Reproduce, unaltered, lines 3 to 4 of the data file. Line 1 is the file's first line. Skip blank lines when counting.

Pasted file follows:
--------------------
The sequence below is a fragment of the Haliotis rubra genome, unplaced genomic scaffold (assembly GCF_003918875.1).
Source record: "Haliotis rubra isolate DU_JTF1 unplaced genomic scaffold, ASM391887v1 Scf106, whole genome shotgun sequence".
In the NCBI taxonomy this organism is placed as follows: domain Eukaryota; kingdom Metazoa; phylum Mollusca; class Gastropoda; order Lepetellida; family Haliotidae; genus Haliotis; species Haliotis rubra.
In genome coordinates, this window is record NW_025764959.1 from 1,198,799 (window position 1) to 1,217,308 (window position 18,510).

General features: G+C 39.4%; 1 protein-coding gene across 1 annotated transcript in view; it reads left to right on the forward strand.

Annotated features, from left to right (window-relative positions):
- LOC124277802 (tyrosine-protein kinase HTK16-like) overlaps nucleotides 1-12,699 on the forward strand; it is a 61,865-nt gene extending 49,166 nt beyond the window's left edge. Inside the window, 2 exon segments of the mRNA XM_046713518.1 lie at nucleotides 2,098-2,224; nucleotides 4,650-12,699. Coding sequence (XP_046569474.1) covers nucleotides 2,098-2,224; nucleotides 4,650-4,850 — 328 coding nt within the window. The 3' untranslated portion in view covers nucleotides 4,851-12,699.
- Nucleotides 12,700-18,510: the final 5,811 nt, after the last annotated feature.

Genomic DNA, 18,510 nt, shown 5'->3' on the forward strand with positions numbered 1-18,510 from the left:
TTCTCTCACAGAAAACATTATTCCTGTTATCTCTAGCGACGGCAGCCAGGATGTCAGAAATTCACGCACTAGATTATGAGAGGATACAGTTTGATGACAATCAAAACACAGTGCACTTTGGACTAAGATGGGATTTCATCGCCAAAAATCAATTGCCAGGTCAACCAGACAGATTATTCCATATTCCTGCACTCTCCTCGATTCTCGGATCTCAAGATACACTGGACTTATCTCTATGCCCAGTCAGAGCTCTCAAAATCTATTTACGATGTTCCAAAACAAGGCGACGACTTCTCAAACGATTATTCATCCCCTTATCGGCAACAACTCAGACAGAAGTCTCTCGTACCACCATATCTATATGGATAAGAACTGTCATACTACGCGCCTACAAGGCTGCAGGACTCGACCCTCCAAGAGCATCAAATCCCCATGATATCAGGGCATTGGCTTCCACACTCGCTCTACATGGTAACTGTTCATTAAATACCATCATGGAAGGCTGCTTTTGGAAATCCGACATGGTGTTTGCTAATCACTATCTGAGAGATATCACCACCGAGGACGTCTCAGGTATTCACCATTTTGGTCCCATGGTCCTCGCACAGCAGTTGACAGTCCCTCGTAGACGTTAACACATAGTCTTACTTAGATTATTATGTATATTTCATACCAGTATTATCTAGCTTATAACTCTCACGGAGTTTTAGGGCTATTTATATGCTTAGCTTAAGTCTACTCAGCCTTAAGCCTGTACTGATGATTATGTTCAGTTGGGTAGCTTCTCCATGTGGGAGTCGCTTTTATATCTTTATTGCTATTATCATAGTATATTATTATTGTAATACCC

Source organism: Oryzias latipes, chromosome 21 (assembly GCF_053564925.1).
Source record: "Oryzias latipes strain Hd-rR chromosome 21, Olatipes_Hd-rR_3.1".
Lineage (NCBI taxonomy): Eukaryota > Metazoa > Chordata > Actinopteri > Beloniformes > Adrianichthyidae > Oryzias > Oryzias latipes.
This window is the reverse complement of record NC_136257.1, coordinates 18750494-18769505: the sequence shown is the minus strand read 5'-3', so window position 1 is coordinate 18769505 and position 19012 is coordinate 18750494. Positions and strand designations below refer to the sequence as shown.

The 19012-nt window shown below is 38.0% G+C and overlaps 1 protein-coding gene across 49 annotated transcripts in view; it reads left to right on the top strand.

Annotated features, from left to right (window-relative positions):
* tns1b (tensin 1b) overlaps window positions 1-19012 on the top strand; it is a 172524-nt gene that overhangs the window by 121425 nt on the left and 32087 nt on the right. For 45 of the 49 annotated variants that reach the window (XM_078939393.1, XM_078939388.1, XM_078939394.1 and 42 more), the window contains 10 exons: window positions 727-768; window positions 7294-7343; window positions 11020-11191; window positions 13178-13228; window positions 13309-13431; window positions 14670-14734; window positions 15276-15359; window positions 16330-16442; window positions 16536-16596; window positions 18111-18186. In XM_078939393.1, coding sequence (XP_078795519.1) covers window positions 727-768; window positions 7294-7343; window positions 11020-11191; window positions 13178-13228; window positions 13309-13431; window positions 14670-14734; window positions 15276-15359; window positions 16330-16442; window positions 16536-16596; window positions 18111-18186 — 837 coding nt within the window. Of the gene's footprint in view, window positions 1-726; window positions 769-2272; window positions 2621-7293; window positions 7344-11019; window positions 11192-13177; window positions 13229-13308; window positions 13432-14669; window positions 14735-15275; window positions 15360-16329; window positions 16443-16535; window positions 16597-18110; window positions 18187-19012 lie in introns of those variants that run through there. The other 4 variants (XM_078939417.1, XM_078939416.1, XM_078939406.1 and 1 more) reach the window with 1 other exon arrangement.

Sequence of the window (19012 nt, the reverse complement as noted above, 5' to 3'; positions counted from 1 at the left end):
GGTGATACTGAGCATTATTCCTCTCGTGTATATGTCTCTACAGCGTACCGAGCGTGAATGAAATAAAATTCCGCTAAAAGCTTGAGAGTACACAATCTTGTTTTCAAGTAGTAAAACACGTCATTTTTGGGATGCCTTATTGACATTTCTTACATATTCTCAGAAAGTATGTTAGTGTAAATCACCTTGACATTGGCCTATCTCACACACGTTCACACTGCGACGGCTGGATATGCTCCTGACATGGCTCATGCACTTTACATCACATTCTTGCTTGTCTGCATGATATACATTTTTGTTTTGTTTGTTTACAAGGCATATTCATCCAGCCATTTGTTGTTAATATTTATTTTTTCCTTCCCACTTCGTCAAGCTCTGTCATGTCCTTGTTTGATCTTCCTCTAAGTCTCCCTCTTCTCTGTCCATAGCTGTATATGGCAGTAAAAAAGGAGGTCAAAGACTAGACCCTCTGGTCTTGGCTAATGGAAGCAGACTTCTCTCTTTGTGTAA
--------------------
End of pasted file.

In the NCBI taxonomy this organism is placed as follows: domain Eukaryota; kingdom Metazoa; phylum Mollusca; class Gastropoda; order Lepetellida; family Haliotidae; genus Haliotis; species Haliotis rubra.
In genome coordinates, this window is record NW_025764959.1 from 1,198,799 (window position 1) to 1,217,308 (window position 18,510).